McClellan: Today the President had scrambled dodo eggs for breakfast.Yeah, that's it... that's the ticket!
Press: Haven’t they been extinct for years?
McClellan: After some checking, we were wrong, it was in fact scrambled unicorn horn.
Press: Aren’t those mythical animals?
McClellan: Upon further investigation the President had an anti-matter omelette with a cup of Jesus’ blood served in the Holy Grail.
Here's an interesting aside in an otherwise dull story in today's Seattle Times about W's turkey shenanigans (emphasis added):
White House officials do not deny that they craft elaborate events to showcase Bush, but they maintain that these events are designed to accurately dramatize his policies and to convey qualities about him that are real.Essentially, they make stuff up to get across the president's TRUE qualities. Why they would need to resort to these convoluted measures is beyond me - it's not as if Dubya is extraordinarily complex or anything. You don't really need to reduce him to a sound byte in order for the average citizen to grasp the "essence of Bush." He's a very, very simple man.
"This was effective, because it captured something about the president that people know is true, that he really cares about the soldiers and gets emotional when he sees them," Mary Matalin, a former administration official, said about the trip to Baghdad. "You have to figure out how to capture the Bush we know, even if it doesn't come through in a speech situation or a press conference. He regularly rejects anything that is not him."
Moreover: is it even possible to convey truth using lies as a vehicle? I guess once everyone just takes it for granted that you're lying, they just start believing the opposite of what you say, and I guess you could conceivably convey truth that way, but it's certainly not the easiest way to do it. But I don't think that's what Matalin was talking about. This is another example of the presidency understood as a brand and marketed accordingly.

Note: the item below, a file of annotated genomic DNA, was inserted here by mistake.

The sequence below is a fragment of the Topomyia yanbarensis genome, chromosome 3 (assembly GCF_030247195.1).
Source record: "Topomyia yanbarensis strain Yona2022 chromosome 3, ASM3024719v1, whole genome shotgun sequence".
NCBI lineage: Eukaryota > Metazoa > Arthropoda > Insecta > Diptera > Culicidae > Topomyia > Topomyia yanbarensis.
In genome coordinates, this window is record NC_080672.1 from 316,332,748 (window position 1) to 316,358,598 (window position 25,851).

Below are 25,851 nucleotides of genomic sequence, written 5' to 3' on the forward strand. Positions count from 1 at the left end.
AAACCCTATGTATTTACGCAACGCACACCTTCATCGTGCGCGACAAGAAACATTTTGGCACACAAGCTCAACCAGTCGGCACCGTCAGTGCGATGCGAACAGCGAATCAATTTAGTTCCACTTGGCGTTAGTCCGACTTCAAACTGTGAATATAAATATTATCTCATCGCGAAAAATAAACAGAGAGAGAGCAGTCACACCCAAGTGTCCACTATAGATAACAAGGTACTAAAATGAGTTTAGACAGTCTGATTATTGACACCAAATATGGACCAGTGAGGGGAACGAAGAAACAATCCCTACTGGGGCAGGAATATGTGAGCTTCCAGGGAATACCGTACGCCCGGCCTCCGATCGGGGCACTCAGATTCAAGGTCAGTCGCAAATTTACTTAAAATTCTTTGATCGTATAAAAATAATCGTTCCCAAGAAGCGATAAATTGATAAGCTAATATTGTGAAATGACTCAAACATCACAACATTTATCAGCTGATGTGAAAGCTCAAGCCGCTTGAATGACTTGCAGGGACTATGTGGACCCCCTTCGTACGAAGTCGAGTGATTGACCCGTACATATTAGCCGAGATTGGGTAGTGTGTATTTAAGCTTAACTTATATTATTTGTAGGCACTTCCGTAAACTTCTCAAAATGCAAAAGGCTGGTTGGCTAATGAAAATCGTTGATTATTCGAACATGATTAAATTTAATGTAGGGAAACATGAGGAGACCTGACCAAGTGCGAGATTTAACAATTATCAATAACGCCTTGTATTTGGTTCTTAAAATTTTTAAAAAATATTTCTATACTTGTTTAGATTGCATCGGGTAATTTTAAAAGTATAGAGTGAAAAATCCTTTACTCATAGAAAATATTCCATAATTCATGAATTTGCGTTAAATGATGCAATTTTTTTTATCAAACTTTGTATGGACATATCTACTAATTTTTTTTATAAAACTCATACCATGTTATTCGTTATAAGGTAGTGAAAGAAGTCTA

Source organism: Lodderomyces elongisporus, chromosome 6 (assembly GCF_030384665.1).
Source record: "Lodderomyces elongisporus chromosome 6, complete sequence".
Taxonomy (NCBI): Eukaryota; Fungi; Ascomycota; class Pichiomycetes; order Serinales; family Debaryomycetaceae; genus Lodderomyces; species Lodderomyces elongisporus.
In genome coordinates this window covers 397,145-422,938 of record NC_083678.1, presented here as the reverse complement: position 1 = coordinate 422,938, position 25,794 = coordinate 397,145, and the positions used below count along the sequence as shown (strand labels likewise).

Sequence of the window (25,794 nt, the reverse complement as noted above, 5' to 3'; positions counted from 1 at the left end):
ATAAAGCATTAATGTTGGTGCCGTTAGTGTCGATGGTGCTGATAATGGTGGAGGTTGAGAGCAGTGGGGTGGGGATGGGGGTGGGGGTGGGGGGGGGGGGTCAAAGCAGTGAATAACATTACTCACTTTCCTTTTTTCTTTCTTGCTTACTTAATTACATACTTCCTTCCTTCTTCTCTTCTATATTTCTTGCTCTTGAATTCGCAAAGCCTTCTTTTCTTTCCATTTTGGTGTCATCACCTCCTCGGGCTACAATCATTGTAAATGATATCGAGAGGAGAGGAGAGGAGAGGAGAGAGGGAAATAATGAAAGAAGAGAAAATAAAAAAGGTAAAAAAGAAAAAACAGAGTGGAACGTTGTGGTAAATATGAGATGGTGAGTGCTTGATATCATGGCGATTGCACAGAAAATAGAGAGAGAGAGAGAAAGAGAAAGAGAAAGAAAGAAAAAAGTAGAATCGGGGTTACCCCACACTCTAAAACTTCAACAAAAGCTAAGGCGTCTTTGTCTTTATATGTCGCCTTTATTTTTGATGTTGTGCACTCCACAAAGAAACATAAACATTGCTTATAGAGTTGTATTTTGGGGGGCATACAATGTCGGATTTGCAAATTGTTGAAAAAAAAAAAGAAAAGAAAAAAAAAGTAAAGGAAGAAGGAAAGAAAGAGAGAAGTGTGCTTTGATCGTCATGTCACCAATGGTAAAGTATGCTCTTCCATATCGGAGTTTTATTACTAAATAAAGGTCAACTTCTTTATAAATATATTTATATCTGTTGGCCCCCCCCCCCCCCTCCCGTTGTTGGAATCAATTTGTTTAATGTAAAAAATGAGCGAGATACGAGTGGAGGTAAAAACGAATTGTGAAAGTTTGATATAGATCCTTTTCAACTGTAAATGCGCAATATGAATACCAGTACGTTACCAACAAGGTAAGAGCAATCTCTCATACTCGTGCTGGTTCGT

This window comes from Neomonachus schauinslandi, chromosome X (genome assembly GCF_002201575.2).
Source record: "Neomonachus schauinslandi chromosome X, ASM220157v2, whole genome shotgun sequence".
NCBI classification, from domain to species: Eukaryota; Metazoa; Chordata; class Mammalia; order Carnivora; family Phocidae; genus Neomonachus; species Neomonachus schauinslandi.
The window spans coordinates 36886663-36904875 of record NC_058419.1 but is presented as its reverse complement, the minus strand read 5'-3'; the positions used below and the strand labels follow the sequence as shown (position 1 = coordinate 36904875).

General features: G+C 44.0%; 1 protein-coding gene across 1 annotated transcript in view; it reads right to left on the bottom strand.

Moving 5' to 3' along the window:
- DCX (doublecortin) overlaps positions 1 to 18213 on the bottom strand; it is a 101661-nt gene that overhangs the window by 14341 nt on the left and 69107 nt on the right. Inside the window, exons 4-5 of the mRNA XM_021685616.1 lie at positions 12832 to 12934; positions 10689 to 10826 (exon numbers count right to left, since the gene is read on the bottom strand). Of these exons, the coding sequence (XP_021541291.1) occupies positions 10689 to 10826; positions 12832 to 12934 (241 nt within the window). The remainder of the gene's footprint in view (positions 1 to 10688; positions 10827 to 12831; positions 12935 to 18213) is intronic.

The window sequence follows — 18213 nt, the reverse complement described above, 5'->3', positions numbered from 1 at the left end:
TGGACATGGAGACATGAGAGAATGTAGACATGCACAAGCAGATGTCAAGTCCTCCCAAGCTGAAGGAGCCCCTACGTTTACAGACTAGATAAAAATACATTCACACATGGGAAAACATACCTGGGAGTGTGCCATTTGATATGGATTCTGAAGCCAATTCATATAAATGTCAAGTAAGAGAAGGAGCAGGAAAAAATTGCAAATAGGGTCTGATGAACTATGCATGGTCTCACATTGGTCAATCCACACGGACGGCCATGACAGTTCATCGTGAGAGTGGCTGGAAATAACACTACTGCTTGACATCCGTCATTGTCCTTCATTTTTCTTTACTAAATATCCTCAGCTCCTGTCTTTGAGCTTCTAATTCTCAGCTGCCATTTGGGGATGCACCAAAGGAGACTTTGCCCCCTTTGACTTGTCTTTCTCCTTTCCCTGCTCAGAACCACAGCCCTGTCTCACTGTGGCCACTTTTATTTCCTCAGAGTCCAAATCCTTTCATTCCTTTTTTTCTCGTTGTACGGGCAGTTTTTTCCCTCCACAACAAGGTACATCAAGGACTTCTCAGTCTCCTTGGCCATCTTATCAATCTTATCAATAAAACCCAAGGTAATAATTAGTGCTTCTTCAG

Often in the business world, you come up with these fundamental "truths" - which, once they're formulated, will be "conveyed" repeatedly to increase sales of the product - through the use of focus groups. Whether or not the White House uses focus groups (which, of course, GWB does not rely on in order to make decisions).
An old saw comes to mind, though, and I think it applies here. "Actions speak louder than words." REAL actions, not stage-managed bullcrap. For example, it would have played much better across America if, while on his super-secret visit to the troops in Iraq, Bush had carved up a REAL turkey and eaten it with them, rather than the photogenic fowl we saw on TV. Sure, it might not have glistened as much, and it wouldn't have evoked Norman Rockwell in quite the same way, but the fake bird only did that for a few moments, until the lie came shining through. Then, the turkey becomes a prop, the president becomes an actor, and the event becomes reality television. Viewers are relatively sophisticated. They can pick up on what's an infomercial and what's not.
This piece was sent to me by a colleague, from somewhere on Slashdot:
dmh20002 writes "Being a Nevada resident and knowing people who write code for slot machines, I was aware of the stringent measures the state of Nevada uses to vet the security of slot machines. The Nevada Gaming Control Board audits everything about them, both physical and soft, for unintentional and intentional security holes. Hearing the hoopla on voting machines, the contrast was obvious. Slot machines are about money, which is more important than votes, apparently. Now the state of Nevada is looking at electronic voting machines and plan to apply some of the same safeguards. Just applying the Nevada technical standards for gaming machines and vendors to voting machines would be a start, since there don't seem to be any standards for voting machines. A funny/sad sideline is that in Nevada, every year or two a programmer or engineer goes to jail for exploiting slot machines."